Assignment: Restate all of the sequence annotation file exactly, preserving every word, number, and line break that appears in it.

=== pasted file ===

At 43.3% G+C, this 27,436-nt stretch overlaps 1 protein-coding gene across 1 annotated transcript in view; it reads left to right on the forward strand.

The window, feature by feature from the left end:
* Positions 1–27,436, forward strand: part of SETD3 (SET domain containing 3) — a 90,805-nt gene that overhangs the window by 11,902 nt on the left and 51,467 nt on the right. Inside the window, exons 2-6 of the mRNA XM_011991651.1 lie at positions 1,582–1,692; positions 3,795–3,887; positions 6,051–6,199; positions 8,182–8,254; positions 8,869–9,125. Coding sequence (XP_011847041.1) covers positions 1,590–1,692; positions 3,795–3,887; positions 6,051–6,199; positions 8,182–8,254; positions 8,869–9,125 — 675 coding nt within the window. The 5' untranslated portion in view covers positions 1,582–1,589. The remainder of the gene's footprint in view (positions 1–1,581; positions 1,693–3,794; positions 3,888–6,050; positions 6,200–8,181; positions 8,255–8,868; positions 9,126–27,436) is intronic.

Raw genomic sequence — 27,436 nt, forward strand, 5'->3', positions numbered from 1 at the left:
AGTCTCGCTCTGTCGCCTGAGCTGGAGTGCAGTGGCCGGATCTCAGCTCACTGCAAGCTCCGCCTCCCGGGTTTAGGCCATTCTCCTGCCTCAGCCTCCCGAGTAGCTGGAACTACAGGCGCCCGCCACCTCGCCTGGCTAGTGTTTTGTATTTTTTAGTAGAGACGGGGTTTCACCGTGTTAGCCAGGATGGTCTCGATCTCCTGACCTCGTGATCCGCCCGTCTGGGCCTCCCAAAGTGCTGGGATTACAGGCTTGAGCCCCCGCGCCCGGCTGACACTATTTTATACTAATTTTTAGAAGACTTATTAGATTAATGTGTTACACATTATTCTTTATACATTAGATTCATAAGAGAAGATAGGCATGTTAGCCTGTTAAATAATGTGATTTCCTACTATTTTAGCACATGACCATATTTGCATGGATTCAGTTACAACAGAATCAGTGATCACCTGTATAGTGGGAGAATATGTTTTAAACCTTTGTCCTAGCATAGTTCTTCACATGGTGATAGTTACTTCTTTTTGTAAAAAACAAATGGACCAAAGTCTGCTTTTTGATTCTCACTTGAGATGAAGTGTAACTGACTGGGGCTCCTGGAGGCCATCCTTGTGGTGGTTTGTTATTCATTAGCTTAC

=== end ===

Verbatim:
At 43.3% G+C, this 27,436-nt stretch overlaps 1 protein-coding gene across 1 annotated transcript in view; it reads left to right on the forward strand.

The window, feature by feature from the left end:
* Positions 1–27,436, forward strand: part of SETD3 (SET domain containing 3) — a 90,805-nt gene that overhangs the window by 11,902 nt on the left and 51,467 nt on the right. Inside the window, exons 2-6 of the mRNA XM_011991651.1 lie at positions 1,582–1,692; positions 3,795–3,887; positions 6,051–6,199; positions 8,182–8,254; positions 8,869–9,125. Coding sequence (XP_011847041.1) covers positions 1,590–1,692; positions 3,795–3,887; positions 6,051–6,199; positions 8,182–8,254; positions 8,869–9,125 — 675 coding nt within the window. The 5' untranslated portion in view covers positions 1,582–1,589. The remainder of the gene's footprint in view (positions 1–1,581; positions 1,693–3,794; positions 3,888–6,050; positions 6,200–8,181; positions 8,255–8,868; positions 9,126–27,436) is intronic.

Raw genomic sequence — 27,436 nt, forward strand, 5'->3', positions numbered from 1 at the left:
AGTCTCGCTCTGTCGCCTGAGCTGGAGTGCAGTGGCCGGATCTCAGCTCACTGCAAGCTCCGCCTCCCGGGTTTAGGCCATTCTCCTGCCTCAGCCTCCCGAGTAGCTGGAACTACAGGCGCCCGCCACCTCGCCTGGCTAGTGTTTTGTATTTTTTAGTAGAGACGGGGTTTCACCGTGTTAGCCAGGATGGTCTCGATCTCCTGACCTCGTGATCCGCCCGTCTGGGCCTCCCAAAGTGCTGGGATTACAGGCTTGAGCCCCCGCGCCCGGCTGACACTATTTTATACTAATTTTTAGAAGACTTATTAGATTAATGTGTTACACATTATTCTTTATACATTAGATTCATAAGAGAAGATAGGCATGTTAGCCTGTTAAATAATGTGATTTCCTACTATTTTAGCACATGACCATATTTGCATGGATTCAGTTACAACAGAATCAGTGATCACCTGTATAGTGGGAGAATATGTTTTAAACCTTTGTCCTAGCATAGTTCTTCACATGGTGATAGTTACTTCTTTTTGTAAAAAACAAATGGACCAAAGTCTGCTTTTTGATTCTCACTTGAGATGAAGTGTAACTGACTGGGGCTCCTGGAGGCCATCCTTGTGGTGGTTTGTTATTCATTAGCTTAC